NBC News tells us today that the CIA assessment of Russia’s hacking goes further than previous reports have suggested:
Two senior officials with direct access to the information say new intelligence shows that Putin personally directed how hacked material from Democrats was leaked and otherwise used. The intelligence came from diplomatic sources and spies working for U.S. allies, the officials said.
Putin’s objectives were multifaceted, a high-level intelligence source told NBC News. What began as a “vendetta” against Hillary Clinton morphed into an effort to show corruption in American politics and to “split off key American allies by creating the image that [other countries] couldn’t depend on the U.S. to be a credible global leader anymore,” the official said.
….The latest intelligence said to show Putin’s involvement goes much further than the information the U.S. was relying on in October, when all 17 intelligence agencies signed onto a statement attributing the Democratic National Committee hack to Russia….Now the U.S has solid information tying Putin to the operation, the intelligence officials say. Their use of the term “high confidence” implies that the intelligence is nearly incontrovertible.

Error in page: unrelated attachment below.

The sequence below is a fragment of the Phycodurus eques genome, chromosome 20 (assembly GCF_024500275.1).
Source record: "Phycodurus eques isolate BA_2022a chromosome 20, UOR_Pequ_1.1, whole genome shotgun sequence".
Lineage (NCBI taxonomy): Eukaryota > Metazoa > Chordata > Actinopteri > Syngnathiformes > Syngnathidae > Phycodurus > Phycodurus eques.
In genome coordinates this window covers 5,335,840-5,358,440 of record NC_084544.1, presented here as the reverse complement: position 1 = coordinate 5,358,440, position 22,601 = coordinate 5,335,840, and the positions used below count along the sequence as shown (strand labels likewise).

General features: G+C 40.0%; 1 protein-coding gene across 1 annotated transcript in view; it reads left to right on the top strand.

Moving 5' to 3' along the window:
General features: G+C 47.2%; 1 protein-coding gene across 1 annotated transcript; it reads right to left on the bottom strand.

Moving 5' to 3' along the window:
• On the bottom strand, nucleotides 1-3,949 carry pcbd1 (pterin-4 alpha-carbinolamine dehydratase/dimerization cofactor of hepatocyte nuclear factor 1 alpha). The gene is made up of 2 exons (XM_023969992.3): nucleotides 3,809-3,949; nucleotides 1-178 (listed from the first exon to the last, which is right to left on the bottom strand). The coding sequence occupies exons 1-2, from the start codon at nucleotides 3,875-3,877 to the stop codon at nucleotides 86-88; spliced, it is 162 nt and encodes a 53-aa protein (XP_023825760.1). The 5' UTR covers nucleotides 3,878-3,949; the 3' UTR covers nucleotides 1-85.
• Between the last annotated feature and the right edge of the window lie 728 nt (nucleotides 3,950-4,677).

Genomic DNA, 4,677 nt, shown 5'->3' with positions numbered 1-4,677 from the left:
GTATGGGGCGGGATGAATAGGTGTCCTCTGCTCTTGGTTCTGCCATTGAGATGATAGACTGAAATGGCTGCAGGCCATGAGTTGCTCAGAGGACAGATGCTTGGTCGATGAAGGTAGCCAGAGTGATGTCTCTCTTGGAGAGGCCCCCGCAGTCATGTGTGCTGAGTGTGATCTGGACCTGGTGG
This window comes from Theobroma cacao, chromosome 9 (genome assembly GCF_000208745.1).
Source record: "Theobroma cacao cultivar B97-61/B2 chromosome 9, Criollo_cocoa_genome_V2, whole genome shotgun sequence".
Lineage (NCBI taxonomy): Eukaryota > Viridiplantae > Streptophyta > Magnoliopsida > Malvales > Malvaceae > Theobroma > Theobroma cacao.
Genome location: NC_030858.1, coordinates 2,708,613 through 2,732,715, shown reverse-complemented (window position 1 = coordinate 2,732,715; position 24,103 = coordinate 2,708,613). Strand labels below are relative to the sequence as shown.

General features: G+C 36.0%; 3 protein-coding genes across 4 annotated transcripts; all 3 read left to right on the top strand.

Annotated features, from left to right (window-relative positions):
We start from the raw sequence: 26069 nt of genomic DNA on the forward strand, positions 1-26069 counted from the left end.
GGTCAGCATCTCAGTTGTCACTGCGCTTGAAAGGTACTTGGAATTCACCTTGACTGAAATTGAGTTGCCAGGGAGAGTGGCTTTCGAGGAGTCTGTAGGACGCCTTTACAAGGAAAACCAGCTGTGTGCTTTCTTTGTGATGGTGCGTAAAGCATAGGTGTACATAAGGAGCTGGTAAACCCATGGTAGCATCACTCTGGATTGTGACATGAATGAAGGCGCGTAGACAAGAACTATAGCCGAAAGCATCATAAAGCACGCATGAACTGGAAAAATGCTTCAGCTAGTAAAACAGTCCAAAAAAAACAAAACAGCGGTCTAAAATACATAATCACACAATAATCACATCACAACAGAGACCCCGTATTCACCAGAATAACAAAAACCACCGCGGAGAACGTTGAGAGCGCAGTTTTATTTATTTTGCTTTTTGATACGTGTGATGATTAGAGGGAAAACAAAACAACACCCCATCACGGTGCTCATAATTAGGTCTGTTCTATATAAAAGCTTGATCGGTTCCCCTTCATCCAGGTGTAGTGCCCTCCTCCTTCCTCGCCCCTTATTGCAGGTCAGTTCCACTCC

This comes from William Arkin, Ken Dilanian, and Cynthia McFadden, who are all pretty careful reporters. Arkin adds this via Twitter:
My story tonight: 3 months work. I think Russians lucked into fantasy outcome. Absence of nuanced understanding of success part of our loss. https://t.co/tkLAeEt7Fs
— William M. Arkin (@warkin) December 15, 2016
This makes sense. Nobody had any idea that Donald Trump would run, let alone win the Republican nomination, when the hacking operation started. And even after Trump did win the nomination, nobody thought he had much of a chance to win. All of Putin’s hacking would have been for nought if he hadn’t had some help from James Comey and a rogue group of FBI agents in New York.
So yes, Putin got lucky. But that’s the way intelligence operations work. You try a lot of stuff and hope that a fraction of it pans out. This probably seemed like a low-cost-low-probability exercise when it was first started, and ended up succeeding beyond anyone’s wildest dreams.